Esturya sa KRI Restaurant: Our favorite pizza in Duma. Great place for date night. JB Whisky 80, San Miguel Light 110, Margherita pizza 450, Pepperoni 510, chic pesto pasta 350, Vege roll 290.

Why Not?: Margarita pizza 290, veggie pizza 330, Arugula salad 225, greek salad 285

Anahaw Restaurant & Yoga Studio: Western-style vegan restaurant and prices. So delicious though, so we went back. Full Veggie Breakie 365, Pancakes 195, Pulled vegan pork Quesadilla 345, Nachos 395.

Random Other Markets and Services

Buddies Fitness Gym: Basic gym with mostly free weights. 650 Pesos per month

WISECHOICE SUPPLEMENTS: Supplements and protein powder.

Hey Dudz Scooter Rentals: This guy is great. When we arrive in town he just drops off a bike with a few helmets or you can pick them up.

Dumaguete Nightlife

Everyone has a different idea of what a fun nightlife is for them. So I will give a few ideas of things to do in the evening and after dark. These all feel safe to us, just use normal common sense.

Sideways Sports Bar: Remember the TV show from the 80s–Cheers? Plus the food and booze are reasonable and good. All ages even kids (with their parents). Locals and foreigners.

Waterfront Stroll: For a nice walk in the evening once it cools down. Great people watching, all ages, mostly locals but some ex-pats also. Just smile at locals and you’ll make new friends. Bring your guitar or harmonica and people will sing along.

Honeycomb: Live outdoor music (popular cover band) in the evenings under a tent with food and booze available. Foreigners and locals.

Hayahay Treehouse Bar: Live music of varied genres, food, and booze. Around 80% local, 20% expats, but varies by night.

Why Not (Disco): This disco is a pickup joint for amateurs and professionals. But it is also a fun place to go dance if you enjoy the DJ choices. Mostly western Top 40 for music from the ’70s-90s until about 10 PM, then seems to slowly switch to more modern electronic music and K-pop as the crowd gets younger after 10 PM.

Brew Garden – Craft beer brewed by a Belgian foreigner. About 80-90% are foreigners.

Fibber Magees – Every town needs an Irish pub, right? This is the most western-style bar in Duma. Beautifully decorated has a live band or DJ in the evenings and is sometimes the late-night best place to be.

Hayahay Treehouse Bar: This is mainly a local bar where you will hear local bands and eat and drink more local dishes. We went here on weekends to check out the local music scene but it sometimes attracts many expats also.

Dumaguete’s Beaches (Nearby)

When you think of the Philippines you probably think of miles of deserted white sand beaches shaded by endless palm trees and gentle waves of pristine light blue water. We’ll you will quickly learn that those beaches are not where people live.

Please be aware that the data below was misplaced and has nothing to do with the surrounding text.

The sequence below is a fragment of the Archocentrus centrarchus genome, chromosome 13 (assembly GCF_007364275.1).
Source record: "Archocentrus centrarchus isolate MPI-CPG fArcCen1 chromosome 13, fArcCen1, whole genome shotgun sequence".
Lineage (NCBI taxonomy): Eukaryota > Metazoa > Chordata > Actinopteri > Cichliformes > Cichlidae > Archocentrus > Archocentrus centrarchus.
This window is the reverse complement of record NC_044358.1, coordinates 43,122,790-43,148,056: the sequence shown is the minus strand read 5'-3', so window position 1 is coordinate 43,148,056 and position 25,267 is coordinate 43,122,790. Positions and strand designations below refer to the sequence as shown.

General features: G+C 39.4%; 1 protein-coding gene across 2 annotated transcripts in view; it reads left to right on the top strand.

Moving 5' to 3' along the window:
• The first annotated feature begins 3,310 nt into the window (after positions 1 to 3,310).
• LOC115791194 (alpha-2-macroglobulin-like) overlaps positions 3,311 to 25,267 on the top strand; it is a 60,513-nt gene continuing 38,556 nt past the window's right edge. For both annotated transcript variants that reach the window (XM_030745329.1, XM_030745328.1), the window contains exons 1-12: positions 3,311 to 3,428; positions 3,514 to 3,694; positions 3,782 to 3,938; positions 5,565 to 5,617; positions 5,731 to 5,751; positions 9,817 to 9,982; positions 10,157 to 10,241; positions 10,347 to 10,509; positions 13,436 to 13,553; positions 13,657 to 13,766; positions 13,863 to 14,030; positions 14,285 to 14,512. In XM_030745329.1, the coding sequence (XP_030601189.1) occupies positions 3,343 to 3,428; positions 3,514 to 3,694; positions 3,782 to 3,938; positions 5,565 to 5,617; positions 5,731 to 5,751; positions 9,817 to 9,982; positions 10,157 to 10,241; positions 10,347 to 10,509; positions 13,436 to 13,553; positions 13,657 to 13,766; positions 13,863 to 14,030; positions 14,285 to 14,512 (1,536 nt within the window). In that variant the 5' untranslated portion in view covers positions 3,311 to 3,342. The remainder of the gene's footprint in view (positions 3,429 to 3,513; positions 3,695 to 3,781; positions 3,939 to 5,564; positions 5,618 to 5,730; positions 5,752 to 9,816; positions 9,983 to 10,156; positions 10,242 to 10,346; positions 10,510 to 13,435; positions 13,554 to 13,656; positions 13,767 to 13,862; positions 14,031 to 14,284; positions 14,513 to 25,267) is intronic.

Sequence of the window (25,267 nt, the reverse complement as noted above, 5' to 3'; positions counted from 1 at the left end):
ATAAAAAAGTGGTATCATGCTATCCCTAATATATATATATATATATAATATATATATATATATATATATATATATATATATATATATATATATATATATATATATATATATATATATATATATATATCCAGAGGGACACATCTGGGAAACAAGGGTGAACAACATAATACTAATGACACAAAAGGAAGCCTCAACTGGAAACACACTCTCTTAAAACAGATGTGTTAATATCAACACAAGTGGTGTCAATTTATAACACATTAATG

In general, you live in a town, small or large, and you ride your scooter 30 to 60 minutes, or a ferry for 30 to 60 minutes to get to these kinds of beaches. That is also the case in Dumaguete. There are no Instagram beaches near Dumaguete.

The best beaches near Dumaguete are a 1-hour ferry ride to Siquijor Island. More on that in a second.

Dauin Beach: But first, I will discuss the Dauin Beach and Marine Sanctuary. This is one of the most beautiful marine sanctuaries in the Philippines for both fish and coral reefs. Plus, it is only 30 minutes south of Dumaguete and it starts just 10 meters off the beach so you don’t need to book a tour. But the sand is light brown, not white.

If you have your own mask and snorkel, it is completely free. Don’t touch or step on the coral. If you go for a weekend stay at AivyMaes Divers Resort Dauin ($20 USD per night on the beach) make sure to try the delicious food at Anahaw Restaurant & Yoga Studio (discussed above in restaurants).

Kookoo’s Nest: This also does not have a white sand beach, but it is our favorite long weekend spot near Dumaguete. It is a private beach and the food and sunsets are amazing. It is run by a lovely British couple. The rooms are around $30-$50 per night but it is a real treat and break whenever you need it. We spent my 60th and 63rd birthdays here. It is about 30 minutes south of Dumaguete on our scooter.

Siquijor Island: While in Dumaguete, for a real white sand beach experience, jump on the ferry over to the Island of Siquijor. For everything about Siquijor including how to get there, where to stay, where to eat, best beaches, and things you can’t miss, check out my full report on Siquijor.

Fun Day Trips from Dumaguete

The following day trips are available while living in Dumaguete. Just watch the videos at the top of this report and then jump on your scooter and go visit whichever of these places looks fun to you.  

Apo Island Map: Take your scooter to this wharf and jump on a boat over to Apo. Wait for some other tourists to show up and ask them to join you to get a lower cost per person for the boat ride over.

Casaroro Falls: After you hike to the falls, stop for some craft beer at Apolong Brewing Company. They have food and brew.

Redrock Hotsprings.

Cost of Living in Dumaguete in the Philippines

Here is our estimated cost of living converted into US dollars if the two of us moved to Dumaguete on a tight budget. But we are all different, so you will have to put your feet on the ground in Dumaguete to determine your cost of living based on how you would live, shop, eat, and entertain yourself.

Rents: You will see furnished apartments on Airbnb starting from about $475 to $700 USD per month including utilities and wifi for properties offering the monthly rates.

The accommodation in the above photo is in the Valencia area of Dumaguete which is at a higher elevation so it is cooler.

But if you move to this area, you should be able to beat that price with a long-term lease since the landlord would have no vacancy. I estimate around $300 to $400 per month for a more local-style apartment but you would have to pay your own utilities.

In fact, we video-interviewed an American named Joe who rented his apartment unfurnished for about $140 USD per month plus utilities. For full details of Joe’s cost of living watch this YouTube video: Living Cheap in Dumaguete 2023.